Cate Blanchett and Mila Kunis Chat Injectables; Dog Gets a Tummy Tuck [Weekly Round-Up]
Princess 19 on 11 Mar 2012 at 9:00pm
Celebs were quite chatty about their opinions regarding anti-aging injectables this week.
First, Cate Blanchett gave her opinion on why younger women should stop: “I’m not sitting on a soapbox telling women what they should and shouldn’t do. I just know what works for me. I’d just be too frightened about what it means long-term. Looking at women in their 20s doing this stuff [injectable fillers], in the end all you see is the work."
Next, Mila Kunis chatted about whether she would try it. "I will not put a needle in my body unless I have a medical reason," she says, "but ask me in 10 years. Right now, I'm like, 'I'm going to embrace it,' but ... I'm probably going to want to have something done. I have no doubt."
In other news...
A Huffington Post writer seemed to agree with Cate and Mila about the age thing: "I can’t even stand it that girls/women in their 20′s, 30′s and 40′s are getting cosmetic plastic surgery and Botox injections these days. There’s no reasonable explanation." She went on to poo-poo cosmetic surgery at any age, spurring a passionate retort from plastic surgeon Dr. John Di Saia who said "The only thing that you write that rings true to me is that you shouldn’t have plastic surgery. That’s because you don’t want it. And that is fine.” [In Your Face]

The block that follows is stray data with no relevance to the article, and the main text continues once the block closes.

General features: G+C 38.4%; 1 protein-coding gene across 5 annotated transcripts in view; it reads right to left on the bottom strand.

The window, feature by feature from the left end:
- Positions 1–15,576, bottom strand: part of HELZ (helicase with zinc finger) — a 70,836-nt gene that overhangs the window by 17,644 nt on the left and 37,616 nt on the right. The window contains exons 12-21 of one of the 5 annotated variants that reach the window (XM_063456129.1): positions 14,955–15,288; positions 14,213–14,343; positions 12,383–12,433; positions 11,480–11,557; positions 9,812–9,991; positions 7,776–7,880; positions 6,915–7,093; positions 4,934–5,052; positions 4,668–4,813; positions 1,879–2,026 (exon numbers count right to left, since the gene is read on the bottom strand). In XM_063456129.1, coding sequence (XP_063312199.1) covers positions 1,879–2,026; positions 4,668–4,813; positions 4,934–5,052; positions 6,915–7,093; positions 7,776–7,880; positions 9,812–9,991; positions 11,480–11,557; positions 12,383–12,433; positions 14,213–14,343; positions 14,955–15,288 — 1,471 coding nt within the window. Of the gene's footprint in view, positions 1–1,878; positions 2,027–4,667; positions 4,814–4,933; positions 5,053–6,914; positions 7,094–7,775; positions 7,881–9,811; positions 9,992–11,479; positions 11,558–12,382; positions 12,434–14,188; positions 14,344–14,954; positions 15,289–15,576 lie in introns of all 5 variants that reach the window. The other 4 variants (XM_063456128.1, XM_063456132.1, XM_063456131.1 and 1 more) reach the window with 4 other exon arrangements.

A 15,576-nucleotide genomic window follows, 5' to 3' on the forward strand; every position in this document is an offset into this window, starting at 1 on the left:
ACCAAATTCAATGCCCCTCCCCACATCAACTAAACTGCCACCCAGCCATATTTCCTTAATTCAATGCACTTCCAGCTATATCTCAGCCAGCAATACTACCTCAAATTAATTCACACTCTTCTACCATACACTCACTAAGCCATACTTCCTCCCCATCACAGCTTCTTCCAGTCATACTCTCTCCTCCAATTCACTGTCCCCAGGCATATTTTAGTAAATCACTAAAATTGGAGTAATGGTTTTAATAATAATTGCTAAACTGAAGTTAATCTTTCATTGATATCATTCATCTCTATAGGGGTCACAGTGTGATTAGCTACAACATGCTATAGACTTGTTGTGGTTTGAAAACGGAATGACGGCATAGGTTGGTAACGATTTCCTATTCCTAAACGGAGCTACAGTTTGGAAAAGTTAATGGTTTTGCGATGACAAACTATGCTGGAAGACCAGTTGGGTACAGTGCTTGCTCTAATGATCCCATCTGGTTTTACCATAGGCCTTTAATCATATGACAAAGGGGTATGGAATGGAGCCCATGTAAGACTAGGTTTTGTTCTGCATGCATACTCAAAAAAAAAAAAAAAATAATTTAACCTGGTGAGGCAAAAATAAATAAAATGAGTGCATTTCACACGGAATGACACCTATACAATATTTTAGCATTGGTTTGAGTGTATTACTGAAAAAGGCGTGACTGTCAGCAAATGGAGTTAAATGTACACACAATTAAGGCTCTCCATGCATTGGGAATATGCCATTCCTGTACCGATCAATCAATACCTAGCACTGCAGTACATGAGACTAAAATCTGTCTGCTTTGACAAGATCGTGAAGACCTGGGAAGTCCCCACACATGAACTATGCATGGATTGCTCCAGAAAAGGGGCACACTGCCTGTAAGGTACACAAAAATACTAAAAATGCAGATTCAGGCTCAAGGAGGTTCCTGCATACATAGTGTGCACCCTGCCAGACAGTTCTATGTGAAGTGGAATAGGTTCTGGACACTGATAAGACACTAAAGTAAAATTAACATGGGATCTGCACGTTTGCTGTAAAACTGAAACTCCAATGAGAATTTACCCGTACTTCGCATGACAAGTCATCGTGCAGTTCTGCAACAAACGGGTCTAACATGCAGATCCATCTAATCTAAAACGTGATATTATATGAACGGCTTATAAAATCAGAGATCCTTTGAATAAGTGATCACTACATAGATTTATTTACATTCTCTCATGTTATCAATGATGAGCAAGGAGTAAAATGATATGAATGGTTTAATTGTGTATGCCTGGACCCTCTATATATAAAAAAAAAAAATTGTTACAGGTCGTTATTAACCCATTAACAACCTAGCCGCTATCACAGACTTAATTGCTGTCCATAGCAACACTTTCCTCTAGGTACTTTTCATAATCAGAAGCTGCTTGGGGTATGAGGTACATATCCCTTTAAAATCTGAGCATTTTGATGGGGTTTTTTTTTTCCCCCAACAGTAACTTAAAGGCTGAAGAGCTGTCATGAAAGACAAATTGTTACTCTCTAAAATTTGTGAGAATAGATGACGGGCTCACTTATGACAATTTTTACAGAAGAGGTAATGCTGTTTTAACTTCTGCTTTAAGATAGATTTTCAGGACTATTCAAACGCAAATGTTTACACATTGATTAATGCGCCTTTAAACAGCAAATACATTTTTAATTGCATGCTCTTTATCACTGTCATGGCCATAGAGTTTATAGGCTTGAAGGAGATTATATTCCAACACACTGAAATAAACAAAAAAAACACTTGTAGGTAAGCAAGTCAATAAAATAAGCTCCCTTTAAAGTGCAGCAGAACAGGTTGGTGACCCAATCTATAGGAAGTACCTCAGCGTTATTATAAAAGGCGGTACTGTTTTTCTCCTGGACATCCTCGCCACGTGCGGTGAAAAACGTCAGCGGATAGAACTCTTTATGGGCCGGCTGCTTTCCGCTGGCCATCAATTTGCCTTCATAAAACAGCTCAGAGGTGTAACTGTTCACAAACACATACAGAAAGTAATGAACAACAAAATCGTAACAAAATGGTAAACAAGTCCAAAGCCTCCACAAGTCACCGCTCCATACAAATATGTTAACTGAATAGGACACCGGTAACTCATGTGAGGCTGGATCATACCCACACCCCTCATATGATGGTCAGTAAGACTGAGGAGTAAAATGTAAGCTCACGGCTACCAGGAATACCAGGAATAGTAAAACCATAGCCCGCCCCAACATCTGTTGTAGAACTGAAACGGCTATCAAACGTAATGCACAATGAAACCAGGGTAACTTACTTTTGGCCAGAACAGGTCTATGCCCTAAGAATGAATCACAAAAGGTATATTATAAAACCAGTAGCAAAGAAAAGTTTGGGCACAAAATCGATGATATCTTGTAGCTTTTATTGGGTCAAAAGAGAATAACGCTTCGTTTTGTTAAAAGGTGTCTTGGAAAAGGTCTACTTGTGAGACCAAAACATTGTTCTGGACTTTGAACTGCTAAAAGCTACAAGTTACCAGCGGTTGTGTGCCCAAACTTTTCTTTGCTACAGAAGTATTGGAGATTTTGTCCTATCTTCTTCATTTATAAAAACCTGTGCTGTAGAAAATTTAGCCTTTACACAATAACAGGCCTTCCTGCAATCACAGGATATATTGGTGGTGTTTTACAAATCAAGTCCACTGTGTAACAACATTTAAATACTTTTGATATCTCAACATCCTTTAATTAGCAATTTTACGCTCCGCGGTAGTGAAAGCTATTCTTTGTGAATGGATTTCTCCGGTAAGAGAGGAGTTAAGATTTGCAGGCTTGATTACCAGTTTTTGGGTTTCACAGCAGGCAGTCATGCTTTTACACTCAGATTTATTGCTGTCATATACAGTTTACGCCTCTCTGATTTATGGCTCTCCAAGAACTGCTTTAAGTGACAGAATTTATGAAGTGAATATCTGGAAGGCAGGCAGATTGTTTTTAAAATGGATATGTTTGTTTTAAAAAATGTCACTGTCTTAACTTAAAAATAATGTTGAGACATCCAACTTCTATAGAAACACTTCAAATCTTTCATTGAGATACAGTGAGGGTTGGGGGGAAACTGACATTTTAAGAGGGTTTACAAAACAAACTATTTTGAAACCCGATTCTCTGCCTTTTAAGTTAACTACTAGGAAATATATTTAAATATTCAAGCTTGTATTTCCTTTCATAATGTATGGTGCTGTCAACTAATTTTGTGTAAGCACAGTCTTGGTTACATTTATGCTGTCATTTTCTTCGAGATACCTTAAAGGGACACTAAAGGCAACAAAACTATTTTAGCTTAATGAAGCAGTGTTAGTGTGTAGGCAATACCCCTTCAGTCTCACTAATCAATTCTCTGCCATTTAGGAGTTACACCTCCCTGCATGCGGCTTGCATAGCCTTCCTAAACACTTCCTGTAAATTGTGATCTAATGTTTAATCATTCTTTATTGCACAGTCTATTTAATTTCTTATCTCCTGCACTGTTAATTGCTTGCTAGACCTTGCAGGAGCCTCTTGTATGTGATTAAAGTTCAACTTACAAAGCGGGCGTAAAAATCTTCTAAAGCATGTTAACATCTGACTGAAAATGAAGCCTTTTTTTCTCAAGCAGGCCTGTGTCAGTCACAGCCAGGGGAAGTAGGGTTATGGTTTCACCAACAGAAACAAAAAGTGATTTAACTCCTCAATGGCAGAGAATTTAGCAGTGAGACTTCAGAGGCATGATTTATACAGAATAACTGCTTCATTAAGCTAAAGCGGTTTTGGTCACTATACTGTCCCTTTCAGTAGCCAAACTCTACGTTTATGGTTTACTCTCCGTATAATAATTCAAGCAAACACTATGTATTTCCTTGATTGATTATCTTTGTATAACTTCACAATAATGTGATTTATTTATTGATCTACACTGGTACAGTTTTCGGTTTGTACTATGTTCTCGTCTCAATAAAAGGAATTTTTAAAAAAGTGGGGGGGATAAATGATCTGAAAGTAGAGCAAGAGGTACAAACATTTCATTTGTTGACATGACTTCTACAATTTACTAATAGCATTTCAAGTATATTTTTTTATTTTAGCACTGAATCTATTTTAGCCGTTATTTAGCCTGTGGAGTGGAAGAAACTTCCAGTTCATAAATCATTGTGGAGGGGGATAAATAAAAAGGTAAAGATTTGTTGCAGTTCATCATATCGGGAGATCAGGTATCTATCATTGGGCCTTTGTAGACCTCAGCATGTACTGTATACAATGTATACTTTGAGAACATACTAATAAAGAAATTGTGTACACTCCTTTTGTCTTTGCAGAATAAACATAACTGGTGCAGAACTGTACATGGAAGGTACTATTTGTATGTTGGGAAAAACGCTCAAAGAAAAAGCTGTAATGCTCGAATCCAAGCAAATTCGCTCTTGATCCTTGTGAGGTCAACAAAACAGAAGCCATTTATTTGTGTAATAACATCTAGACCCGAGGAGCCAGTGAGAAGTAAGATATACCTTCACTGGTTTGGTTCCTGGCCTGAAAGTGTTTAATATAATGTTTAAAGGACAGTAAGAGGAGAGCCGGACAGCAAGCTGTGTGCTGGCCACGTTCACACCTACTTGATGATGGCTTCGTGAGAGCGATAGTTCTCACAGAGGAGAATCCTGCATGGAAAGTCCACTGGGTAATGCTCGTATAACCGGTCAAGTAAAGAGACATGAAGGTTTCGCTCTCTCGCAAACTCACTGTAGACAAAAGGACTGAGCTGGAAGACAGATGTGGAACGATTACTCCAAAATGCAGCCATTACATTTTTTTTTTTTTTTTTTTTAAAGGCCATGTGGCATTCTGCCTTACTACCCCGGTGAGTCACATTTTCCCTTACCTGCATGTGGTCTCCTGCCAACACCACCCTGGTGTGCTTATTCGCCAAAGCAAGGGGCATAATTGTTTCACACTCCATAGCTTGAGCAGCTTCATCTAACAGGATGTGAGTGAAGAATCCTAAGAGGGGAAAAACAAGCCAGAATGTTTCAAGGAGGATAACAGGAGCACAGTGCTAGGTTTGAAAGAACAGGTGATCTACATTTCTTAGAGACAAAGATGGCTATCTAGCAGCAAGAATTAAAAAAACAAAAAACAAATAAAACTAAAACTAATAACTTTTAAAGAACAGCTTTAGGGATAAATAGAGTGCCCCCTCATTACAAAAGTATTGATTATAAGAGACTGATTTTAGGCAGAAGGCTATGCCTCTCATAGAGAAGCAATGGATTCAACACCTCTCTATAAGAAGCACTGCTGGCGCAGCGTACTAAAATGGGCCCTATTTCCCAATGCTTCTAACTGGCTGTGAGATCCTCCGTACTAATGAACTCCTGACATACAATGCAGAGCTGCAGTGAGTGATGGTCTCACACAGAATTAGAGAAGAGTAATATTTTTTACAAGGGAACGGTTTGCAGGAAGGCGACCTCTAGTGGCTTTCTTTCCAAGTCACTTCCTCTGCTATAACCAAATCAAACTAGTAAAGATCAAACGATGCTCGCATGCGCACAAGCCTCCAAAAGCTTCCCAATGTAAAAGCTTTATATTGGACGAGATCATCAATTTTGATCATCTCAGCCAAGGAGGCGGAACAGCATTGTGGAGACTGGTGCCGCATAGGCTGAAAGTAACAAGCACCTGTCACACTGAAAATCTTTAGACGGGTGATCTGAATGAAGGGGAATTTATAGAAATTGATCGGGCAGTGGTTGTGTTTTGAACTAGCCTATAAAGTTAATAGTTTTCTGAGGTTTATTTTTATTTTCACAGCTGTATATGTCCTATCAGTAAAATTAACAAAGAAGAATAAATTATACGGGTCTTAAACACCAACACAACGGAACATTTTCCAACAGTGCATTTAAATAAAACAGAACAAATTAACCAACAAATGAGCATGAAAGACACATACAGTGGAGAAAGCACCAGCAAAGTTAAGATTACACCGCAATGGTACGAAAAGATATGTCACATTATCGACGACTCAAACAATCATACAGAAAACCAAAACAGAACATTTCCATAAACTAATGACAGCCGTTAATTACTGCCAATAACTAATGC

Remember Junior the bloodhound dog that got a facelift? Well apparently, he got a tummy tuck, too. His total plastic surgery bill, according to his owners, is whooping £10,000 or $15,675 US dollars. [Daily Mail]
A recent study led by doctors from the University of Toronto showed that patients that receive some form of plastic surgery can appear up to 10 years younger when compared to previous photo shots of their appearance before procedure. [Daily Mail]
- Because of the recent PIP implant scare in Europe, manufacturers are attempting to make medical devices more trackable. One way is by using microchips to trace devices - the same kind used to track lost pets. They are already using the technology for vascular catheters. [Fox News]